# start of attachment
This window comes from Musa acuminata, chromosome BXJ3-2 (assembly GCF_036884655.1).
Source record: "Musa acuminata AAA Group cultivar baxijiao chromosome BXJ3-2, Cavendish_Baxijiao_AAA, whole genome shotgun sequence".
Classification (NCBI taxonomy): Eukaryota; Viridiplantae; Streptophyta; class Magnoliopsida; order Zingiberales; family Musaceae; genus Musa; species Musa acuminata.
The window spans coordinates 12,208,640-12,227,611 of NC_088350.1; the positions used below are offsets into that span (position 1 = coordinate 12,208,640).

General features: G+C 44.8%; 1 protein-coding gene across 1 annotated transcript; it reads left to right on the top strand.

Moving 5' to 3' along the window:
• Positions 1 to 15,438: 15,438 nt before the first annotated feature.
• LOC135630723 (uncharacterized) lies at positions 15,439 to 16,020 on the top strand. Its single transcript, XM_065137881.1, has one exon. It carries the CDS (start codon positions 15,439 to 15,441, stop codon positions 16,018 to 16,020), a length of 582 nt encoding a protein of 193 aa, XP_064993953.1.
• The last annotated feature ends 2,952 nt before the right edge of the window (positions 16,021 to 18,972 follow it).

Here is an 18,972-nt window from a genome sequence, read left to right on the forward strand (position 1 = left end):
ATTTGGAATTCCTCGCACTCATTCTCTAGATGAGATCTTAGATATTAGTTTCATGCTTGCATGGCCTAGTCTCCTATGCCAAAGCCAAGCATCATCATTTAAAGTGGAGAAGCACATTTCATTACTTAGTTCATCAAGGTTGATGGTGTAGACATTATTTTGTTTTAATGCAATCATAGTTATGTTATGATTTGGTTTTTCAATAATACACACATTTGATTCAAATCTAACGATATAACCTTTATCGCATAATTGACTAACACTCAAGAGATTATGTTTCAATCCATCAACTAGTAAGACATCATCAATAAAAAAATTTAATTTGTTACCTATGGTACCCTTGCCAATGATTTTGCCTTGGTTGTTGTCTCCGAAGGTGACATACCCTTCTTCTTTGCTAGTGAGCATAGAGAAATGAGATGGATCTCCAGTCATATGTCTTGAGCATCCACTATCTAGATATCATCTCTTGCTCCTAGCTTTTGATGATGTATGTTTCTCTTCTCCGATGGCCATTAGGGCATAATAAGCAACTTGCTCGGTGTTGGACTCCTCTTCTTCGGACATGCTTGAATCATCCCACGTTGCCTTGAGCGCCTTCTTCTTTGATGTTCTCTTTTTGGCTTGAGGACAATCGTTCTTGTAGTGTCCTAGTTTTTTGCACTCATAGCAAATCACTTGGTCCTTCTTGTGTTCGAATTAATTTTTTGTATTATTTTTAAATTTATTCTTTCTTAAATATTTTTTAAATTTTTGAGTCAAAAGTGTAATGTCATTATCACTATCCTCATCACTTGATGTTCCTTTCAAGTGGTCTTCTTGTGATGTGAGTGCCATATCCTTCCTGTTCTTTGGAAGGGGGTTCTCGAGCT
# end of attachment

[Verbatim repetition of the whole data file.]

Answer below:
This window comes from Musa acuminata, chromosome BXJ3-2 (assembly GCF_036884655.1).
Source record: "Musa acuminata AAA Group cultivar baxijiao chromosome BXJ3-2, Cavendish_Baxijiao_AAA, whole genome shotgun sequence".
Classification (NCBI taxonomy): Eukaryota; Viridiplantae; Streptophyta; class Magnoliopsida; order Zingiberales; family Musaceae; genus Musa; species Musa acuminata.
The window spans coordinates 12,208,640-12,227,611 of NC_088350.1; the positions used below are offsets into that span (position 1 = coordinate 12,208,640).

General features: G+C 44.8%; 1 protein-coding gene across 1 annotated transcript; it reads left to right on the top strand.

Moving 5' to 3' along the window:
• Positions 1 to 15,438: 15,438 nt before the first annotated feature.
• LOC135630723 (uncharacterized) lies at positions 15,439 to 16,020 on the top strand. Its single transcript, XM_065137881.1, has one exon. It carries the CDS (start codon positions 15,439 to 15,441, stop codon positions 16,018 to 16,020), a length of 582 nt encoding a protein of 193 aa, XP_064993953.1.
• The last annotated feature ends 2,952 nt before the right edge of the window (positions 16,021 to 18,972 follow it).

Here is an 18,972-nt window from a genome sequence, read left to right on the forward strand (position 1 = left end):
ATTTGGAATTCCTCGCACTCATTCTCTAGATGAGATCTTAGATATTAGTTTCATGCTTGCATGGCCTAGTCTCCTATGCCAAAGCCAAGCATCATCATTTAAAGTGGAGAAGCACATTTCATTACTTAGTTCATCAAGGTTGATGGTGTAGACATTATTTTGTTTTAATGCAATCATAGTTATGTTATGATTTGGTTTTTCAATAATACACACATTTGATTCAAATCTAACGATATAACCTTTATCGCATAATTGACTAACACTCAAGAGATTATGTTTCAATCCATCAACTAGTAAGACATCATCAATAAAAAAATTTAATTTGTTACCTATGGTACCCTTGCCAATGATTTTGCCTTGGTTGTTGTCTCCGAAGGTGACATACCCTTCTTCTTTGCTAGTGAGCATAGAGAAATGAGATGGATCTCCAGTCATATGTCTTGAGCATCCACTATCTAGATATCATCTCTTGCTCCTAGCTTTTGATGATGTATGTTTCTCTTCTCCGATGGCCATTAGGGCATAATAAGCAACTTGCTCGGTGTTGGACTCCTCTTCTTCGGACATGCTTGAATCATCCCACGTTGCCTTGAGCGCCTTCTTCTTTGATGTTCTCTTTTTGGCTTGAGGACAATCGTTCTTGTAGTGTCCTAGTTTTTTGCACTCATAGCAAATCACTTGGTCCTTCTTGTGTTCGAATTAATTTTTTGTATTATTTTTAAATTTATTCTTTCTTAAATATTTTTTAAATTTTTGAGTCAAAAGTGTAATGTCATTATCACTATCCTCATCACTTGATGTTCCTTTCAAGTGGTCTTCTTGTGATGTGAGTGCCATATCCTTCCTGTTCTTTGGAAGGGGGTTCTCGAGCT